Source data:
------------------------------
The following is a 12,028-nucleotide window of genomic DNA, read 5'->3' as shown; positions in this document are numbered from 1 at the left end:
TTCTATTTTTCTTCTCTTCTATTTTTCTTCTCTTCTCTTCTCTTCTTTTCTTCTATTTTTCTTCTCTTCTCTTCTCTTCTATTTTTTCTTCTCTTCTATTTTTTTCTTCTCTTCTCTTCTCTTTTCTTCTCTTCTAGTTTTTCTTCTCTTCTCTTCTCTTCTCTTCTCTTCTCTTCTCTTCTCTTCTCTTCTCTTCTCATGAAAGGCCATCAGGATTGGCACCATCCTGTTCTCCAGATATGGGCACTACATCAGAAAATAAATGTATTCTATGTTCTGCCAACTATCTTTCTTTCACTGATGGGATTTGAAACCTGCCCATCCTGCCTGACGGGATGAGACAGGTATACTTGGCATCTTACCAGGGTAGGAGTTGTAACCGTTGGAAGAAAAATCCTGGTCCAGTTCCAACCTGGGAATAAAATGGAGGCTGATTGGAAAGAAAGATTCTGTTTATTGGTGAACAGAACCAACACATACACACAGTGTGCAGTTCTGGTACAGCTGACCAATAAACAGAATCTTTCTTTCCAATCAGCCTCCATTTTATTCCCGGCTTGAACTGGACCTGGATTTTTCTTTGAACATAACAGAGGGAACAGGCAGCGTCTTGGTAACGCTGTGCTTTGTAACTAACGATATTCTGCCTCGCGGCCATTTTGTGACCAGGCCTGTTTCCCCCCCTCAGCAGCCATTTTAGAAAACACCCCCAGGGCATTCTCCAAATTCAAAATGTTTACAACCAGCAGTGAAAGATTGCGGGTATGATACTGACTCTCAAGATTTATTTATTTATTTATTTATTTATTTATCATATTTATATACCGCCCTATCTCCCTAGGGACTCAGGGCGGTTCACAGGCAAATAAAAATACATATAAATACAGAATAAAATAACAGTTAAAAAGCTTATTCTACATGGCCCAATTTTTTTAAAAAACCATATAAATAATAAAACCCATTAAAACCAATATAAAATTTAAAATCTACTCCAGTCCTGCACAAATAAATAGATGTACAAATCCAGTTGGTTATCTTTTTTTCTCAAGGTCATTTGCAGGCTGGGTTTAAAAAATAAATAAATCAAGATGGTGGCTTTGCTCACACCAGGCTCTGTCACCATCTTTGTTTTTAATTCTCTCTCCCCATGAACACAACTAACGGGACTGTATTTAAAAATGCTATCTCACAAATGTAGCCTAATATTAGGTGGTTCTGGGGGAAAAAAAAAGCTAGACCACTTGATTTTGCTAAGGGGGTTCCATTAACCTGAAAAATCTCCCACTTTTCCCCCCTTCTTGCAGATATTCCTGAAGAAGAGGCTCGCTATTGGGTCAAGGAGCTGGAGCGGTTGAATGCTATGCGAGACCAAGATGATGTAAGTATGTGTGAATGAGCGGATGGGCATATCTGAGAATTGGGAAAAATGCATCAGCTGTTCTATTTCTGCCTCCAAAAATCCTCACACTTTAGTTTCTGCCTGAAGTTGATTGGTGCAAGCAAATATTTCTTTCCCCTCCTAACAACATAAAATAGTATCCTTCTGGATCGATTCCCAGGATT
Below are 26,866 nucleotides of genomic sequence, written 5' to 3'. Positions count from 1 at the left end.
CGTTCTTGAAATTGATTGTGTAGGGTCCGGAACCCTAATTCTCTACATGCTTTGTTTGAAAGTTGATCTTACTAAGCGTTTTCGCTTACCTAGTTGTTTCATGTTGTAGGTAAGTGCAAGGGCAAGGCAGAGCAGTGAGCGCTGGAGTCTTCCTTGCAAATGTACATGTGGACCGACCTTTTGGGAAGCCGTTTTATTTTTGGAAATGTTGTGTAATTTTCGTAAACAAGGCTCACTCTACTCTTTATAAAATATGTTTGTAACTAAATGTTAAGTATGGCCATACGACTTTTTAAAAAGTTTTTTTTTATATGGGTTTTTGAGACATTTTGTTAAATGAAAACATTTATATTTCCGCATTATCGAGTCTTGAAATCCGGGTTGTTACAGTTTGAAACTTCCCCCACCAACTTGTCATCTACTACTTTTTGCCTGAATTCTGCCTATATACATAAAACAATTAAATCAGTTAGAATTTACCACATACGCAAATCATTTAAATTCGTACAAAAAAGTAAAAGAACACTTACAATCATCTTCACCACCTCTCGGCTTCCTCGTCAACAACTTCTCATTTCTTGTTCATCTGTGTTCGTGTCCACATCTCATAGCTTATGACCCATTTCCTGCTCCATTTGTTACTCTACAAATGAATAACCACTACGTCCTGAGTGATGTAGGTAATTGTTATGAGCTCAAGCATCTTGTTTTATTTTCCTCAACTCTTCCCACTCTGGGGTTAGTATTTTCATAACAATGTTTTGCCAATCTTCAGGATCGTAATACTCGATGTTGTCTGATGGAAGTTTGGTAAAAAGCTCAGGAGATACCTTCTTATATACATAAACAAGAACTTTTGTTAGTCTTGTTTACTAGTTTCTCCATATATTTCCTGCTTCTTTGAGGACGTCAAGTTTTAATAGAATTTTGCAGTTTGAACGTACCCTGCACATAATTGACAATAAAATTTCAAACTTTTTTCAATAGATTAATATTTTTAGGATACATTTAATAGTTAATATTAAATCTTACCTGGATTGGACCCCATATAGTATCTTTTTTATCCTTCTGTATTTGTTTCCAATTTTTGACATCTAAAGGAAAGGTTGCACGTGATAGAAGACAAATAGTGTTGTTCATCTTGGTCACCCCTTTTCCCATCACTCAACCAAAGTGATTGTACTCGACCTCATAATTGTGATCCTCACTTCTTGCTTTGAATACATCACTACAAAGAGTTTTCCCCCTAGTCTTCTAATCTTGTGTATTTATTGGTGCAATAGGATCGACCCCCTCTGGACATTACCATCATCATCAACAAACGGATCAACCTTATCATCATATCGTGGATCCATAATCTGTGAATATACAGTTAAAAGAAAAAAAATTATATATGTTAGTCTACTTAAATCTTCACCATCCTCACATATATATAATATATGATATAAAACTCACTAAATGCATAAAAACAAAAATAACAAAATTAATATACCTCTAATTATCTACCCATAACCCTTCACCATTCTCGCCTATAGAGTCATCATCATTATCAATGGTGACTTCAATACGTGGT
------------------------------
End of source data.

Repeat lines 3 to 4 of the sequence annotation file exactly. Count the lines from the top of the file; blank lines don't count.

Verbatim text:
Below are 26,866 nucleotides of genomic sequence, written 5' to 3'. Positions count from 1 at the left end.
CGTTCTTGAAATTGATTGTGTAGGGTCCGGAACCCTAATTCTCTACATGCTTTGTTTGAAAGTTGATCTTACTAAGCGTTTTCGCTTACCTAGTTGTTTCATGTTGTAGGTAAGTGCAAGGGCAAGGCAGAGCAGTGAGCGCTGGAGTCTTCCTTGCAAATGTACATGTGGACCGACCTTTTGGGAAGCCGTTTTATTTTTGGAAATGTTGTGTAATTTTCGTAAACAAGGCTCACTCTACTCTTTATAAAATATGTTTGTAACTAAATGTTAAGTATGGCCATACGACTTTTTAAAAAGTTTTTTTTTATATGGGTTTTTGAGACATTTTGTTAAATGAAAACATTTATATTTCCGCATTATCGAGTCTTGAAATCCGGGTTGTTACAGTTTGAAACTTCCCCCACCAACTTGTCATCTACTACTTTTTGCCTGAATTCTGCCTATATACATAAAACAATTAAATCAGTTAGAATTTACCACATACGCAAATCATTTAAATTCGTACAAAAAAGTAAAAGAACACTTACAATCATCTTCACCACCTCTCGGCTTCCTCGTCAACAACTTCTCATTTCTTGTTCATCTGTGTTCGTGTCCACATCTCATAGCTTATGACCCATTTCCTGCTCCATTTGTTACTCTACAAATGAATAACCACTACGTCCTGAGTGATGTAGGTAATTGTTATGAGCTCAAGCATCTTGTTTTATTTTCCTCAACTCTTCCCACTCTGGGGTTAGTATTTTCATAACAATGTTTTGCCAATCTTCAGGATCGTAATACTCGATGTTGTCTGATGGAAGTTTGGTAAAAAGCTCAGGAGATACCTTCTTATATACATAAACAAGAACTTTTGTTAGTCTTGTTTACTAGTTTCTCCATATATTTCCTGCTTCTTTGAGGACGTCAAGTTTTAATAGAATTTTGCAGTTTGAACGTACCCTGCACATAATTGACAATAAAATTTCAAACTTTTTTCAATAGATTAATATTTTTAGGATACATTTAATAGTTAATATTAAATCTTACCTGGATTGGACCCCATATAGTATCTTTTTTATCCTTCTGTATTTGTTTCCAATTTTTGACATCTAAAGGAAAGGTTGCACGTGATAGAAGACAAATAGTGTTGTTCATCTTGGTCACCCCTTTTCCCATCACTCAACCAAAGTGATTGTACTCGACCTCATAATTGTGATCCTCACTTCTTGCTTTGAATACATCACTACAAAGAGTTTTCCCCCTAGTCTTCTAATCTTGTGTATTTATTGGTGCAATAGGATCGACCCCCTCTGGACATTACCATCATCATCAACAAACGGATCAACCTTATCATCATATCGTGGATCCATAATCTGTGAATATACAGTTAAAAGAAAAAAAATTATATATGTTAGTCTACTTAAATCTTCACCATCCTCACATATATATAATATATGATATAAAACTCACTAAATGCATAAAAACAAAAATAACAAAATTAATATACCTCTAATTATCTACCCATAACCCTTCACCATTCTCGCCTATAGAGTCATCATCATTATCAATGGTGACTTCAATACGTGGT